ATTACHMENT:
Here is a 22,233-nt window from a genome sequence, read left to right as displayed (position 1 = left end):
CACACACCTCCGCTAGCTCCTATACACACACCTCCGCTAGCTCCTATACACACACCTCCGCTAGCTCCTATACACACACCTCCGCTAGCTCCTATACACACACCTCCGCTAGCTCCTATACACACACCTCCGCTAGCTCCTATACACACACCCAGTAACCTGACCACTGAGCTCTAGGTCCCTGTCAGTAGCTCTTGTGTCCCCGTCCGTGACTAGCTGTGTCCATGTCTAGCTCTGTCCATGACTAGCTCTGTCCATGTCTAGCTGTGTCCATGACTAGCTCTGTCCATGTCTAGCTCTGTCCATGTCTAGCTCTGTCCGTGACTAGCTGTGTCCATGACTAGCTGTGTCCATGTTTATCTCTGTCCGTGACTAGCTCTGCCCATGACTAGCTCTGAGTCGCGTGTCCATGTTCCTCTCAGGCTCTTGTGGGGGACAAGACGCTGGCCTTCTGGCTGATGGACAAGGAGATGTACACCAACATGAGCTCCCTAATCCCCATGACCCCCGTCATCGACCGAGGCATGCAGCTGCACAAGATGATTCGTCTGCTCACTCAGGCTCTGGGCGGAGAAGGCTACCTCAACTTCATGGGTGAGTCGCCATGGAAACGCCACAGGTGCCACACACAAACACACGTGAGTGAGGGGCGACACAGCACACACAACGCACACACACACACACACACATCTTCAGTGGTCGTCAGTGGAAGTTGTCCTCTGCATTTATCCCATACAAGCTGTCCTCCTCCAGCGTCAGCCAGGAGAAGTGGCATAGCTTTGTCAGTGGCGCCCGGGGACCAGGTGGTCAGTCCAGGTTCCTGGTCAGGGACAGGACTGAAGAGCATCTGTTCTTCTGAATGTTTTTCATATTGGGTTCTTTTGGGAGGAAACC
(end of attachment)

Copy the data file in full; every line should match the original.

Here is a 22,233-nt window from a genome sequence, read left to right as displayed (position 1 = left end):
CACACACCTCCGCTAGCTCCTATACACACACCTCCGCTAGCTCCTATACACACACCTCCGCTAGCTCCTATACACACACCTCCGCTAGCTCCTATACACACACCTCCGCTAGCTCCTATACACACACCTCCGCTAGCTCCTATACACACACCCAGTAACCTGACCACTGAGCTCTAGGTCCCTGTCAGTAGCTCTTGTGTCCCCGTCCGTGACTAGCTGTGTCCATGTCTAGCTCTGTCCATGACTAGCTCTGTCCATGTCTAGCTGTGTCCATGACTAGCTCTGTCCATGTCTAGCTCTGTCCATGTCTAGCTCTGTCCGTGACTAGCTGTGTCCATGACTAGCTGTGTCCATGTTTATCTCTGTCCGTGACTAGCTCTGCCCATGACTAGCTCTGAGTCGCGTGTCCATGTTCCTCTCAGGCTCTTGTGGGGGACAAGACGCTGGCCTTCTGGCTGATGGACAAGGAGATGTACACCAACATGAGCTCCCTAATCCCCATGACCCCCGTCATCGACCGAGGCATGCAGCTGCACAAGATGATTCGTCTGCTCACTCAGGCTCTGGGCGGAGAAGGCTACCTCAACTTCATGGGTGAGTCGCCATGGAAACGCCACAGGTGCCACACACAAACACACGTGAGTGAGGGGCGACACAGCACACACAACGCACACACACACACACACACATCTTCAGTGGTCGTCAGTGGAAGTTGTCCTCTGCATTTATCCCATACAAGCTGTCCTCCTCCAGCGTCAGCCAGGAGAAGTGGCATAGCTTTGTCAGTGGCGCCCGGGGACCAGGTGGTCAGTCCAGGTTCCTGGTCAGGGACAGGACTGAAGAGCATCTGTTCTTCTGAATGTTTTTCATATTGGGTTCTTTTGGGAGGAAACC